Conservation is Development

People in the village of Kailas in Nepal now have more water for home use as a result of conservation of the uphill forests.
People in the village of Kailas in Nepal now have more water for home use as a result of conservation of the uphill forests.
Jason Houston for USAID

USAID’s biodiversity programming both protects natural resources and priority places and establishes conservation as a foundational component of human well-being. USAID and partners are exploring many critical intersections and entry points for integration between development sectors.

Biodiversity integration graphic
Biodiversity programming both benefits and is supported by programming in other development sectors.

Conservation actions, such as enforcing wildlife laws and partnering with indigenous communities to protect forests, can safeguard nature’s benefits while leading to equitable and sustainable development. Through collaborative approaches, USAID works to diversify livelihoods, end extreme poverty, improve peace and security, empower women, and build resilient societies. USAID’s Environmental and Natural Resource Management Framework, launched in 2019, provides an Agency-wide guide to ensure USAID investments in all sectors bring environmental considerations to the forefront.

Food security

USAID invests in improved management of the natural systems that help the world, especially the most poor and vulnerable, to grow food. Through sustainable agriculture and sustainably-managed wild fisheries, USAID and its partners can improve the resilience of food systems while conserving biodiversity.

The USAID-funded Bluefields fish sanctuary in Jamaica has contributed to a 70 percent decline in illegal fishing and an increase in legal fishing hauls and fish size, resulting in greater food security.

Game warden Venis Bryan and co-captain Cavin Lattibeaudiere remove an illegal fish trap from the Bluefields sanctuary.
Game warden Venis Bryan and co-captain Cavin Lattibeaudiere remove an illegal fish trap from the Bluefields sanctuary.
Kimberley Weller, USAID

Water and sanitation

Ecosystems like forests, grasslands, and wetlands harvest water, remove contaminants, and store and deliver water for human use. Similarly, water and sanitation programming reduces marine pollution and unsustainable water use.

With the Government of Indonesia, USAID has secured protections for more than 24,000 square kilometers of forest where the country’s freshwater supply originates.

Tropical forest in Indonesia
USAID works on three of Indonesia's largest islands to improve land use and conserve the biodiversity of the country's diverse tropical forests.
William M. Frej

Democracy, human rights, and governance

Both good governance and conservation require equitable community participation in decision making and management. By promoting co-management of resources, investing in judicial systems, and supporting land tenure systems, biodiversity programs often establish entry points for improved governance.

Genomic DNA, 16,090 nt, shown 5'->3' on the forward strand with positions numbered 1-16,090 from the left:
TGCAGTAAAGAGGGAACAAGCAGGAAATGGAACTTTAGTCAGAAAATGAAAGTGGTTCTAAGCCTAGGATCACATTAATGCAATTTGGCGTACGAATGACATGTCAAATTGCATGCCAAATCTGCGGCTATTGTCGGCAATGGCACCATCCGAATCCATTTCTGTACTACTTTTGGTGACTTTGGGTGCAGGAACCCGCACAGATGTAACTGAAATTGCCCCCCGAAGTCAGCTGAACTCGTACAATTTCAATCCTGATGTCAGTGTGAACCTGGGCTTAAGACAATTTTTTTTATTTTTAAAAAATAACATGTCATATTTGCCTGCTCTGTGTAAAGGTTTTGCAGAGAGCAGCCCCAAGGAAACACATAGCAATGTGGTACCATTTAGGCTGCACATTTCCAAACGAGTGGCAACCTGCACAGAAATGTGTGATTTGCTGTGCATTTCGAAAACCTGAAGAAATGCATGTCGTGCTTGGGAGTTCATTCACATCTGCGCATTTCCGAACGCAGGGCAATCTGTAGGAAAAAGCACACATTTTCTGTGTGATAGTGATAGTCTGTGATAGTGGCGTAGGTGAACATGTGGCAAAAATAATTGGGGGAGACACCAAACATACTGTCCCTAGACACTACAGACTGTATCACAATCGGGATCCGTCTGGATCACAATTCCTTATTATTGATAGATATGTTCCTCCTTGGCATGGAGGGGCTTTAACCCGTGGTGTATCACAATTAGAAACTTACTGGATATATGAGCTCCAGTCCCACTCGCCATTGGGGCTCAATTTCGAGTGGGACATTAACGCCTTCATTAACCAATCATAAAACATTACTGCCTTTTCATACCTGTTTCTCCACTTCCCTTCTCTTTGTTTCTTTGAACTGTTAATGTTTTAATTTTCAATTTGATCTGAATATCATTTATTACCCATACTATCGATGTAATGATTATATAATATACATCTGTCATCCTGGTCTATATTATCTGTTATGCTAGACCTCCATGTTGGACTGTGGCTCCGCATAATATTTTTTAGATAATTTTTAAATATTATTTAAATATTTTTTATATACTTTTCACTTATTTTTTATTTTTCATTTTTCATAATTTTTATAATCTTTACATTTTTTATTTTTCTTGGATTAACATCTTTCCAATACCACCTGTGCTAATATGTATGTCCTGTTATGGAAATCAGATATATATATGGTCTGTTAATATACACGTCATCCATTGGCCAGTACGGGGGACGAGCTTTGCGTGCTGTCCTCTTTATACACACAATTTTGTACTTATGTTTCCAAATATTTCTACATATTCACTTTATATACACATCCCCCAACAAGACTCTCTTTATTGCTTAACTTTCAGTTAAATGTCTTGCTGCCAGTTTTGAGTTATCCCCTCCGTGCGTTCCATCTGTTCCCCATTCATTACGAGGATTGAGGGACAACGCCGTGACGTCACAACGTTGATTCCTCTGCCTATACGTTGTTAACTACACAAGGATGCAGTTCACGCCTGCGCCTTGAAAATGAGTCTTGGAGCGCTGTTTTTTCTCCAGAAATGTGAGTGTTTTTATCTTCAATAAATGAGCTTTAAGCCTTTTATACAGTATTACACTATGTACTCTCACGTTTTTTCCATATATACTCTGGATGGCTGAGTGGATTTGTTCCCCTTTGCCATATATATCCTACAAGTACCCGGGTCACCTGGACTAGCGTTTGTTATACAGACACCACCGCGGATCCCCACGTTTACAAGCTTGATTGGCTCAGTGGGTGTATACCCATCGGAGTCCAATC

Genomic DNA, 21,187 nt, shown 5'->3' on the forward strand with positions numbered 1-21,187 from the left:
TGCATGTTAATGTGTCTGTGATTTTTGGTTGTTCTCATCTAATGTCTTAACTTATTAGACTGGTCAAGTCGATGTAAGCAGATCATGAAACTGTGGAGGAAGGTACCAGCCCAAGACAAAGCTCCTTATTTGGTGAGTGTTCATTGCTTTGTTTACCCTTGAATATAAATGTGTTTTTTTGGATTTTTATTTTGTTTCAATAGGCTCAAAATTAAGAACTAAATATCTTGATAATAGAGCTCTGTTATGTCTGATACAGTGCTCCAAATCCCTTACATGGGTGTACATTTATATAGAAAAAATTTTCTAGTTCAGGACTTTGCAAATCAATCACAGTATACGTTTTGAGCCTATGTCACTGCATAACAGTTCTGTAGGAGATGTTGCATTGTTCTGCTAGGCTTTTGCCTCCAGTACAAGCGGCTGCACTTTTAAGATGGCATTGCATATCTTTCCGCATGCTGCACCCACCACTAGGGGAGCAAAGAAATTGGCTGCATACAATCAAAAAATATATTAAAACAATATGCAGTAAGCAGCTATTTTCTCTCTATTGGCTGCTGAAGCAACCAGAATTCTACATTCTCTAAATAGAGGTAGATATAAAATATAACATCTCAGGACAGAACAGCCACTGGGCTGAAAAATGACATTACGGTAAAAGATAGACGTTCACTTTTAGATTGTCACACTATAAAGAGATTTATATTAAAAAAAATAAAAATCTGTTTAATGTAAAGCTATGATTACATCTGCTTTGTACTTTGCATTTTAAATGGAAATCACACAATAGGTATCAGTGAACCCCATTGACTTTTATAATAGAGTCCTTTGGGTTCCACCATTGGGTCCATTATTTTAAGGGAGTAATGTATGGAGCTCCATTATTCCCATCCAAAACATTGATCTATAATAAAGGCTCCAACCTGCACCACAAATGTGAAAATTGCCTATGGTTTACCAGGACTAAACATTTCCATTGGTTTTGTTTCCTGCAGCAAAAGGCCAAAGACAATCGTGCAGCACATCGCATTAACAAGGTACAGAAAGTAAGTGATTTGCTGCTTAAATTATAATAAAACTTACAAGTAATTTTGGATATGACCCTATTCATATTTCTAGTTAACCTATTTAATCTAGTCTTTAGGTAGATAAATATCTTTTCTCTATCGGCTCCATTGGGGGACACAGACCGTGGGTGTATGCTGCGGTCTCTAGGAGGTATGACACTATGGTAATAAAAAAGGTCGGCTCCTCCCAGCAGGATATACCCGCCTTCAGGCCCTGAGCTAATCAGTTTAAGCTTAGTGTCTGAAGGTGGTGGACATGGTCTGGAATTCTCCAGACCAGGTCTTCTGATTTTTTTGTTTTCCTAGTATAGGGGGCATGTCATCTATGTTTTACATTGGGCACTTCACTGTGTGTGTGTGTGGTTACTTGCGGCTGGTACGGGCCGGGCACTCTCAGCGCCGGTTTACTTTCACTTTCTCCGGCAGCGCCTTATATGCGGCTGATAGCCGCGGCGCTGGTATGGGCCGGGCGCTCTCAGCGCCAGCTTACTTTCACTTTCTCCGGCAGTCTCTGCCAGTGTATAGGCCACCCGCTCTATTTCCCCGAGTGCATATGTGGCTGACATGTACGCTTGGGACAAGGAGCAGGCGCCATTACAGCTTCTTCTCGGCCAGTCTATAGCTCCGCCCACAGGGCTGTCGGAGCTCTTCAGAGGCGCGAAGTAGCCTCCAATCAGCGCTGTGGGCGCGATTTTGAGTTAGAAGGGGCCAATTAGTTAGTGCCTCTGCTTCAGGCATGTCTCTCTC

In Colombia, Ecuador, and Peru, a USAID-supported paralegal training program helped 15 indigenous organizations resolve land disputes and secure almost 100,000 hectares of indigenous lands.

Cofan Indigenous people
Supported by USAID, the Cofan Indigenous people in Ecuador are combining their traditional knowledge with democratic principles and natural resource management skills. The Cofan now join government meetings and contribute their knowledge to decision-making in their territories. are working to become more united and stronger to continue conserving biodiversity within their territories.
Thomas J. Müller

Health

Biodiversity loss increases risks like poor nutrition and disease emergence and transmission, especially in marginalized communities who may be more dependent on nature. Poor health restricts people’s ability to work or attend school, keeping low-income communities overly dependent on limited natural resources; similarly, costs to treat an illness or injury can drive people to log, hunt or fish illegally in order to earn extra income quickly. Accessible and affordable healthcare can reduce pressure on natural resources, while intact and diverse ecosystems promote health and fight disease by providing wild foods and natural medicines, regulating disease carriers (like mosquitoes and ticks), and cleaning the air and water.

In collaboration with the University of Vermont, USAID research found that children living near watersheds with greater tree cover are less likely to experience diarrheal disease—the second leading cause of death for children under the age of five.

Girl planting mangroves in Indonesia
The University of Vermont study researched 35 nations across Africa, Southeast Asia, South America, and the Caribbean and found critical links between children’s health and healthy tree cover.
DAI

Highlights of USAID’s conservation work and mission

Related Sectors of Work 

Last updated: March 12, 2020

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